La Crosse County’s hazardous-materials program fees may rise

Special waste manager says program is so successful, it's losing money

More people are using the La Crosse County hazardous waste program, a trend officials say is mostly a good thing, but there are financial downsides that come along with its growing popularity.

“Last year we had about 800,000 pounds of waste come through this program,” special waste manager Randy Nedrelo said.

The household hazardous waste facility takes items like paint products and electronics and disposes of them in a way that keeps both people and the environment safe.

“What we’re doing is finding a way for people to easily dispose of toxic chemicals, paints, the kinds of gunk that collects in your house you really want to get rid of,” county board supervisor Maureen Freedland said.

“Five years ago, we had 6,000 people here (a year). The last three years had over 10,000,” Nedrelo said.

That doesn’t mean the money is flowing in along with the waste. The household hazardous waste program is actually losing money — about $120,000 over the past three years — and is on pace to have an additional $60,000 deficit this year.

That’s partly because of the way the funding is set up. Instead of users of the program paying per drop-off, the county and municipalities each pay a dollar per person a year.

“We feel that this is the kind of charge that needs to be spread over everyone so it’s available to everyone and people won’t have that second thought, ‘Should I go dispose of it illegally, or keep it and not worry about it?'” Freedland said.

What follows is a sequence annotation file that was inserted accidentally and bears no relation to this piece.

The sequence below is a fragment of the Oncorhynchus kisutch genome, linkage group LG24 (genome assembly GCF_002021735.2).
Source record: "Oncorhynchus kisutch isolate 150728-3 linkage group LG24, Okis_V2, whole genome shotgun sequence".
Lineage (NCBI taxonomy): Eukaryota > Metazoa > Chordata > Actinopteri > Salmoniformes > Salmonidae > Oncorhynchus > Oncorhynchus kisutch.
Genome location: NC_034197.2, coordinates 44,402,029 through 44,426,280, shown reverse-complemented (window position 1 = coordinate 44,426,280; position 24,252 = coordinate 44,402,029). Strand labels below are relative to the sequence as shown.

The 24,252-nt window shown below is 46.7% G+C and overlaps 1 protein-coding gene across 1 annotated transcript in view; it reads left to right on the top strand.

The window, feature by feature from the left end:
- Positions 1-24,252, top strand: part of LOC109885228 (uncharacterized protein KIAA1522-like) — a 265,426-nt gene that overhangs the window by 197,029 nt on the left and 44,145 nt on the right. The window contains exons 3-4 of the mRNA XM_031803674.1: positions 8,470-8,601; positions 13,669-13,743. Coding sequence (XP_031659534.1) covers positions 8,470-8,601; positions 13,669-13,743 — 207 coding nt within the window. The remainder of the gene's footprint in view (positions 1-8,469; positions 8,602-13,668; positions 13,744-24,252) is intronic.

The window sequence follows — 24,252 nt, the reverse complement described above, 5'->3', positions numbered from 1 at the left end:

But this charge hasn’t changed since the program started in 2003, and doesn’t reflect its growth.

“We’ve hired a full-time technician, disposal costs are higher and since the users aren’t paying, we’re not getting any more revenue,” Nedrelo said. “The success of the program has really led to the deficits we’ve been experiencing.”

A new proposal aims to fix that by raising the fee to local governments to $1.25, up a quarter per person a year.

“The 25 cents, it fills about that $60,000 gap,” Nedrelo said. He said it’s a start to keeping the service running, but it doesn’t leave the program any room to grow.

The proposal to raise the fee local governments pay for the hazardous materials program goes to the county board on Thursday. The county then has to make sure its 18 municipalities agree with it.

Officials said that 25-cent-per-person hike may just be the start, and the fee could go up in the future to reflect program growth.

While most drop-offs at the hazardous materials facility are free, Nedrelo said there is a $10 charge for televisions.